I immediately asked if anything was wrong, praying that there wasn’t as our new Fiji Embassy is still six weeks away from opening.
Fortunately the reason for all these ministers in training to be donning their military fatigues was because it was the day of their annual camp. In South Korea all men between the ages of 20 to 30 are required by the country’s constitution to perform military service for up to 24 months. While the Conscription Law, applies only to males although women can volunteer as officers or non-commissioned officers. Following the 2-year period the servicemen become territorial soldiers and are required to attend a 3-day camp every year, with the exception of university students, such as my dorm-mates, who only need to attend a day-long camp every year.
Later that morning I went for a walk up the mountain which is behind the Methodist Theological University. It was part of my “time out” of reflection and prayer as I was celebrating my birthday, which as I have shared previously in this column, is my New Year’s day of “personal stocktaking”.
As I stood on the summit of the mountain, I could see two rivers. The first was shimmering and flowing rapidly as the sun reflected off the roofs of hundreds of cars carrying their occupants in the busy Seoul streets. The second, the Han River, is the fourth longest river in the Korean peninsula. The Han River and its surrounding area played an important role in Korean history. These days, the river is no longer actively used for navigation, because its estuary is located at the borders of the two Koreas, barred for entrance by any civilian.
As I stood on the mountaintop reflecting on the past year of my life and pondering the future, the strains of the Korean national anthem rose up from a military base located next to Independence Park, less than a kilometre from my university, both located in Seodaemun District. From my vantage point I could see platoons of soldiers standing at attention, on parade.
I reflected on the fact that some of those soldiers may be my colleagues - theological students; Methodist pastors/ministers in the making. It was a reminder of the fragile peace this nation has known – a nation technically still at war with their own people, still wary of their brothers and sisters in the north.
The main reason for this compulsory military service is because South Korea is technically still at war with North Korea. The two countries have been involved in a number of skirmishes since the 1950-1953 war, which ended in an armistice rather than a formal peace treaty.
More recently, in April 2012, North Korean dictator Kim Jong Eun finished his first public a speech since ascending to power on the death of his father, Kim Jong Il, with 'Let us move forward to the final victory,' words associated with his grandfather Kim Il Sung's oft-stated desire to control South Korea as well as the North.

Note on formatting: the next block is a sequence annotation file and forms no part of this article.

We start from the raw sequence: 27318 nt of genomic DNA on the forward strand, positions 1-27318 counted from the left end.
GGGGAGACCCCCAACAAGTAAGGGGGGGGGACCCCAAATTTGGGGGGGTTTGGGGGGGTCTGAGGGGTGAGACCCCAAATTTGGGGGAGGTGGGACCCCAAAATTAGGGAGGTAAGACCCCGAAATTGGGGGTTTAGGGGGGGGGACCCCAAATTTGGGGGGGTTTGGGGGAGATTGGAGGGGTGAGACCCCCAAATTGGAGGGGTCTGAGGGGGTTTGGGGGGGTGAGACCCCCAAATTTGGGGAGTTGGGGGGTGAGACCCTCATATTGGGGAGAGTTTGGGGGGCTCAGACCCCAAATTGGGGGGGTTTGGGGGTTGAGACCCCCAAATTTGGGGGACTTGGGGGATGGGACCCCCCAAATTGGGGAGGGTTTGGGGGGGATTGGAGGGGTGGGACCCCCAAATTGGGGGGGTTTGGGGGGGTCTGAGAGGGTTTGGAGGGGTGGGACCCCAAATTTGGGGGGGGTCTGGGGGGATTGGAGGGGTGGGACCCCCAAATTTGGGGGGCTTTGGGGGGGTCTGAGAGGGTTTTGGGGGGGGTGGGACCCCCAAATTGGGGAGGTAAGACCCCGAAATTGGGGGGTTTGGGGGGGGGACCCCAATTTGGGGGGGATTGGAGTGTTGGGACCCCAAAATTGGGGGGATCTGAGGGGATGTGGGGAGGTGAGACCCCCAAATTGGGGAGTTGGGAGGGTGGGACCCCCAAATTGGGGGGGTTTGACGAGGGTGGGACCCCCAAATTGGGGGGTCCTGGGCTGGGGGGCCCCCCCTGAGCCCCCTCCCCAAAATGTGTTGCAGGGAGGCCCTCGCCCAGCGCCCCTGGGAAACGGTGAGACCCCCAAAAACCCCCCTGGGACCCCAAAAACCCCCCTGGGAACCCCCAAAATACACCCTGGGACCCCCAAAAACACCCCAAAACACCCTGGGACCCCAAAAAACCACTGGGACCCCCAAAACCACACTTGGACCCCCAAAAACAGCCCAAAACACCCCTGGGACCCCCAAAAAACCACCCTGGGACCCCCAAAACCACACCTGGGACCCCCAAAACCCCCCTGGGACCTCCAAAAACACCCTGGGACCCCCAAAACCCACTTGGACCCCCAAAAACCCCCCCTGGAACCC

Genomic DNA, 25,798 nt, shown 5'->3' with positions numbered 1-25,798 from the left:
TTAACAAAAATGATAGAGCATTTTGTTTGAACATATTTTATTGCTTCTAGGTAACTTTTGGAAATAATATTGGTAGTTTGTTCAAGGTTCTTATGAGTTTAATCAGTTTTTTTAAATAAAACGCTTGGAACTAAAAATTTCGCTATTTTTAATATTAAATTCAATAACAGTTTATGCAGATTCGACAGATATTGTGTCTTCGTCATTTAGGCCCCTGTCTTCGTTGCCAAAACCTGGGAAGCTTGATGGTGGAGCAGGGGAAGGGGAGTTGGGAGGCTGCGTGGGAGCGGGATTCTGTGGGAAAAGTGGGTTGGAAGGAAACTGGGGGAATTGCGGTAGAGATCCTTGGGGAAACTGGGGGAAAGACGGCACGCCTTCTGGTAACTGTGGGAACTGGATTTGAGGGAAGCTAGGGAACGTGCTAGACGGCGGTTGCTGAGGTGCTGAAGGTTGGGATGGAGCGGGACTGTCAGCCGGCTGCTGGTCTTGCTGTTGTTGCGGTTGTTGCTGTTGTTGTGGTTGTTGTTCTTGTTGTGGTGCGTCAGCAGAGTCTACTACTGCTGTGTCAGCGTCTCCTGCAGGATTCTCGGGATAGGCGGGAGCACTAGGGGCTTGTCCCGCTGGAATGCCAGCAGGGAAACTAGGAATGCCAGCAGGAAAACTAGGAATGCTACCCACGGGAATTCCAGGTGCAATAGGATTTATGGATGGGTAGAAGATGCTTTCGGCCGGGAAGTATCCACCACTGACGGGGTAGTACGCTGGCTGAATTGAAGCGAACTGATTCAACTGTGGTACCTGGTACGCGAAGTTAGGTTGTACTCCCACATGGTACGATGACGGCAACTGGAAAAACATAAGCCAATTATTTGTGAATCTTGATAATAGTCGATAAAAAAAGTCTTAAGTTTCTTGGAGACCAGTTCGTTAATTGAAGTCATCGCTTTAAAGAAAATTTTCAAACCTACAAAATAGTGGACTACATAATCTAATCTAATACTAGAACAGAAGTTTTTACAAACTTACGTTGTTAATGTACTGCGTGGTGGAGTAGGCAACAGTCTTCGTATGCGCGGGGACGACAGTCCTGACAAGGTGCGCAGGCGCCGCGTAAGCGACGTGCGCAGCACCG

Young men of God stood in military fatigues, mindful of the call to serve, to be peacemakers, to turn the other cheek but also painfully aware that they lived in a situation where they may be called at any time to defend their homes from invasion, to stand strong in the face of a repressive ideology that has disposed and disempowered its own people.
My friend Yong Seok Park, who is the coordinator of the international students residing at the university, shared with me the dilemma he finds himself in. On one hand as a Christian minister in training, he is strongly aware of the ethical and moral responses that Jesus would have him follow - loving enemies, turning the other cheek and advocating non-violent approaches to conflict resolution.
On the other hand, he faces a clear and present danger to his nation, his family, his own life and lives in a society that only seven decades ago overcame the shackles of oppressive dehumanising colonisation by another Asian country and still remembers a war which has kept the nation divided.
There is also, in more recent Korean history, the paradox of military dictatorship. For twenty six years until democratic elections in 1987, Korea was governed by a series of military dictatorships. This period was also marked by rapid development and economic growth. According to United Nations Economic and Social Commission for Asia and the Pacific, South Korea joined is a member of the “trillion dollar club” of world economies.
However it was also a time of suspended civil right and often brutal suppression of dissent and widespread oppression. Today many Koreans I speak to who grew up during this time continue to struggle to weigh which was the more important for them – democracy or development. They remember their struggles but they now enjoy the benefits.
Today is Hynchoong, or Heroes Memorial Day in South Korea. It is a public holiday set aside to remember the martyrs who lost their lives in the struggle for freedom – for independence from Japan, liberation and resistance during the Korean War and perhaps even for democracy against the repressive regimes that ruled for nearly three decades.
Remembrance Day in Fiji, as in all former British Colonies is traditionally commemorated on the 11th day of the 11th month (11th November), with ceremonies usually at 11am in a parallel to the official end of World War I. We remember those who have given their lives in defence of the country or for the cause of freedom in other countries.
The phrase “we will remember them” is part of a poem to remember the fallen soldiers. Perhaps as we reflect on the lessons we can learn from our brothers and sisters on the western edge of the Pacific, we might want to think of all those who shed their blood, sweat and tears for our country - for development, for democracy, for progress, for prosperity, for peace, for Fiji.
“At the going down of the sun and in the morning, we will remember them.” We will remember them.
“Simplicity, Serenity, Spontaneity”